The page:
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Immigrants essential: Mayor

Naheed Nenshi became the poster boy for diversity and successful immigration/integration in Canada when he was elected the mayor of Calgary a year ago.
Although his ethnicity and Muslim religion triggered international curiosity, that issue hardly came up during the campaign, he told attendees of a Mississauga Board of Trade (MBOT) breakfast event this morning. He said his single status was raised a lot more.
Nenshi did 34 interviews with national and international media the day after his election about his ethnicity and religion, and he did them because he believed it was important to showcase how successful multiculturalism has become in Canada, especially at a time when political leaders in Britain, Germany and France had all gone on record suggesting that multiculturalism was a failure in their countries.
What makes it work in Calgary, he said, is that the city is a meritocracy where the focus is on what you bring to the table and how hard you’re prepared to work — not where you came from or where you worship.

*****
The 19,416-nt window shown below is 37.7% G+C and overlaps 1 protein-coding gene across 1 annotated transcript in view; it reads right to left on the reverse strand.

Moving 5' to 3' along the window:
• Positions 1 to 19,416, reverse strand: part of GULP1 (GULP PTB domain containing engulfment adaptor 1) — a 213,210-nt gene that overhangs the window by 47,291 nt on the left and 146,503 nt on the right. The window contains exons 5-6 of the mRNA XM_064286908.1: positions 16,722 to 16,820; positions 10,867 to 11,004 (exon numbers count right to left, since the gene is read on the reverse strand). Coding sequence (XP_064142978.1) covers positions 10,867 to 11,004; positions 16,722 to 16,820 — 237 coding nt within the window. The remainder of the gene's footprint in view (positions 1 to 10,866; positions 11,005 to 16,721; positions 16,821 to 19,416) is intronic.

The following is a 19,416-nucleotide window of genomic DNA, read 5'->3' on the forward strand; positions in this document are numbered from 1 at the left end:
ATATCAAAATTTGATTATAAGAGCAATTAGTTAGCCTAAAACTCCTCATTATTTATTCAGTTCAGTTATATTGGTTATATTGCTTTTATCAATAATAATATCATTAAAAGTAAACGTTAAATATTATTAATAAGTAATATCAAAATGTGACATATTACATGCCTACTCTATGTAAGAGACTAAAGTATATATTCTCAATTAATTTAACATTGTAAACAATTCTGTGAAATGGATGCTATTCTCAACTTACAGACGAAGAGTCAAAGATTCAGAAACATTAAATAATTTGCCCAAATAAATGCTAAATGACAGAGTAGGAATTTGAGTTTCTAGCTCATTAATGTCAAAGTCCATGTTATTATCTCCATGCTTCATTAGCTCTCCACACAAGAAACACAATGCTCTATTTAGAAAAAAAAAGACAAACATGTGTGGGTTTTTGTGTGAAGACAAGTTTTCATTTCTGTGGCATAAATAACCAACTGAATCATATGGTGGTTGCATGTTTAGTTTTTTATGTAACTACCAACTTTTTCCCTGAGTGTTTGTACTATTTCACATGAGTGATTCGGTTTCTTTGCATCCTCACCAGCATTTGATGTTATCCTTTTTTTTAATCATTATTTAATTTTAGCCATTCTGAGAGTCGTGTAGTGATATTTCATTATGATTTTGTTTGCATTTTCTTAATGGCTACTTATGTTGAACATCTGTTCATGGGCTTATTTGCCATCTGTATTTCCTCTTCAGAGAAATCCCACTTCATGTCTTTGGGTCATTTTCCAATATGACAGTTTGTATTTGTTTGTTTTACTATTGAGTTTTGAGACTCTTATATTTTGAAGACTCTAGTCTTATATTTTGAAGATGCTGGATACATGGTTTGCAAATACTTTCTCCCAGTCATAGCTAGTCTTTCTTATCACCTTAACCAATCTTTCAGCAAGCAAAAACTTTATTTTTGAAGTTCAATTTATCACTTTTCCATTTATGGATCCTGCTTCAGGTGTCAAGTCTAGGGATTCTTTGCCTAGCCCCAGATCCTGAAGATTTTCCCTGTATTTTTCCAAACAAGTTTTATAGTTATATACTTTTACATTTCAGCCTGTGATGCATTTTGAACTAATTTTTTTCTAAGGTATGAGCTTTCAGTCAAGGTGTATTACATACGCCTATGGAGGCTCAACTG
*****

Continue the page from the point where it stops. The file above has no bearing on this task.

And, it’s not because of the city’s oil wealth either. 
“Many people think the success of Calgary and Alberta is because of ‘luck’ — because we have carbon molecules under our feet,” he said. The oil sands, he points out, are two hours away from Calgary.
Nenshi credits immigrants who have brought their work ethic and skills west for its success. To continue to be successful, whether as cities or a country, what’s needed is to spread Canada’s brand around the world to attract the best and brightest immigrants.
Nenshi describes immigration as “one of the greatest bait-and-switch games in human history,” saying it gives points to would-be immigrants for their education and skills, yet makes it difficult for them to get Canadian accreditation once they arrive. 
“That’s a waste of human potential,” he said.
However, change is happening in some sectors; Nenshi admits he was surprised that 70 per cent of engineers accredited in Alberta last year were trained abroad.
Still, more changes in government, more and better ESL programs, and the need for professional bodies to be more open to foreign-born and trained professionals are needed. Above all, he believes the key is the private sector.
Those issues were echoed by other speakers at the MBOT event. Ellen Austin, an HR professional with the Business Development Bank of Canada, said the shortage of skilled workers will only getting worse as the country’s population ages.
Laura Artibello, president and founder of the Mailennium Group, said employers shouldn’t worry about how tough it is to pronounce a potential employee’s name — instead, they should focus on hiring for skills and spirit. 

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